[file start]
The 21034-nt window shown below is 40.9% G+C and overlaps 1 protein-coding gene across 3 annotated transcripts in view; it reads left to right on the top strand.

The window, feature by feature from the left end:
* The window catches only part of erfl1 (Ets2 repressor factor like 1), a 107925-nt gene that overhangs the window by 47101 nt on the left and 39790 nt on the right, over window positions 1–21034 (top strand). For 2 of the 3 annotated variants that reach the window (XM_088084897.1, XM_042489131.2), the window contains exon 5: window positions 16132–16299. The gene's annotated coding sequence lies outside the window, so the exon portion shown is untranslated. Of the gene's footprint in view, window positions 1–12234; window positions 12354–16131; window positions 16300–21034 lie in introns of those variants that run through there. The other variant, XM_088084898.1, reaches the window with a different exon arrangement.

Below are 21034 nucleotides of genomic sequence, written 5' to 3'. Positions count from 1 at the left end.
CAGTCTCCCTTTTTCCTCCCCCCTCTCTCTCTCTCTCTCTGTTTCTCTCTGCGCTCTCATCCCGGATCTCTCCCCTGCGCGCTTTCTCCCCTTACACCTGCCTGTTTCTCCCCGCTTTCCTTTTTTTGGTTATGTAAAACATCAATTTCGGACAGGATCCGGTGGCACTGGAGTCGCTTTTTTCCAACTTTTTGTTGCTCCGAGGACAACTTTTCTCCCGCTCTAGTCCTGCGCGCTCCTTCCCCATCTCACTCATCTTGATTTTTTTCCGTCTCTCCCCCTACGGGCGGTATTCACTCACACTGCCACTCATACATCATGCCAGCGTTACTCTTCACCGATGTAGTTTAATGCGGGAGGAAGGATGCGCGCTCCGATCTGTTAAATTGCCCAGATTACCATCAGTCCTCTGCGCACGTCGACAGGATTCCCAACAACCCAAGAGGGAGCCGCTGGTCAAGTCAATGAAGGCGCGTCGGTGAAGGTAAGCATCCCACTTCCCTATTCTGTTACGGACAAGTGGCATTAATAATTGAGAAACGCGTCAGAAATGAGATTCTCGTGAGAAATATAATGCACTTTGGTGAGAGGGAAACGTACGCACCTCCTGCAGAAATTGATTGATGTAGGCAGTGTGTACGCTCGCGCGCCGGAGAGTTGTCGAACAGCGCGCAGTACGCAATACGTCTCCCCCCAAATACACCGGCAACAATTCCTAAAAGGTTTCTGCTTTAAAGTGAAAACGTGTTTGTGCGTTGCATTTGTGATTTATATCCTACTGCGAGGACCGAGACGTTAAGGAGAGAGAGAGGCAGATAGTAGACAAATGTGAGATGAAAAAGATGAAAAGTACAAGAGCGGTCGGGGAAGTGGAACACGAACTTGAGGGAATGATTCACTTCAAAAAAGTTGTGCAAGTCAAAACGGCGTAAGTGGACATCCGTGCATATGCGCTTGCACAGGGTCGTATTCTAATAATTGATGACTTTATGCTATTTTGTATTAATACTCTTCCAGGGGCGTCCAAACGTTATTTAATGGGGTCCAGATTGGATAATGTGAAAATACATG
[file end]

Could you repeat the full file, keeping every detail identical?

The 21034-nt window shown below is 40.9% G+C and overlaps 1 protein-coding gene across 3 annotated transcripts in view; it reads left to right on the top strand.

The window, feature by feature from the left end:
* The window catches only part of erfl1 (Ets2 repressor factor like 1), a 107925-nt gene that overhangs the window by 47101 nt on the left and 39790 nt on the right, over window positions 1–21034 (top strand). For 2 of the 3 annotated variants that reach the window (XM_088084897.1, XM_042489131.2), the window contains exon 5: window positions 16132–16299. The gene's annotated coding sequence lies outside the window, so the exon portion shown is untranslated. Of the gene's footprint in view, window positions 1–12234; window positions 12354–16131; window positions 16300–21034 lie in introns of those variants that run through there. The other variant, XM_088084898.1, reaches the window with a different exon arrangement.

Below are 21034 nucleotides of genomic sequence, written 5' to 3'. Positions count from 1 at the left end.
CAGTCTCCCTTTTTCCTCCCCCCTCTCTCTCTCTCTCTCTGTTTCTCTCTGCGCTCTCATCCCGGATCTCTCCCCTGCGCGCTTTCTCCCCTTACACCTGCCTGTTTCTCCCCGCTTTCCTTTTTTTGGTTATGTAAAACATCAATTTCGGACAGGATCCGGTGGCACTGGAGTCGCTTTTTTCCAACTTTTTGTTGCTCCGAGGACAACTTTTCTCCCGCTCTAGTCCTGCGCGCTCCTTCCCCATCTCACTCATCTTGATTTTTTTCCGTCTCTCCCCCTACGGGCGGTATTCACTCACACTGCCACTCATACATCATGCCAGCGTTACTCTTCACCGATGTAGTTTAATGCGGGAGGAAGGATGCGCGCTCCGATCTGTTAAATTGCCCAGATTACCATCAGTCCTCTGCGCACGTCGACAGGATTCCCAACAACCCAAGAGGGAGCCGCTGGTCAAGTCAATGAAGGCGCGTCGGTGAAGGTAAGCATCCCACTTCCCTATTCTGTTACGGACAAGTGGCATTAATAATTGAGAAACGCGTCAGAAATGAGATTCTCGTGAGAAATATAATGCACTTTGGTGAGAGGGAAACGTACGCACCTCCTGCAGAAATTGATTGATGTAGGCAGTGTGTACGCTCGCGCGCCGGAGAGTTGTCGAACAGCGCGCAGTACGCAATACGTCTCCCCCCAAATACACCGGCAACAATTCCTAAAAGGTTTCTGCTTTAAAGTGAAAACGTGTTTGTGCGTTGCATTTGTGATTTATATCCTACTGCGAGGACCGAGACGTTAAGGAGAGAGAGAGGCAGATAGTAGACAAATGTGAGATGAAAAAGATGAAAAGTACAAGAGCGGTCGGGGAAGTGGAACACGAACTTGAGGGAATGATTCACTTCAAAAAAGTTGTGCAAGTCAAAACGGCGTAAGTGGACATCCGTGCATATGCGCTTGCACAGGGTCGTATTCTAATAATTGATGACTTTATGCTATTTTGTATTAATACTCTTCCAGGGGCGTCCAAACGTTATTTAATGGGGTCCAGATTGGATAATGTGAAAATACATG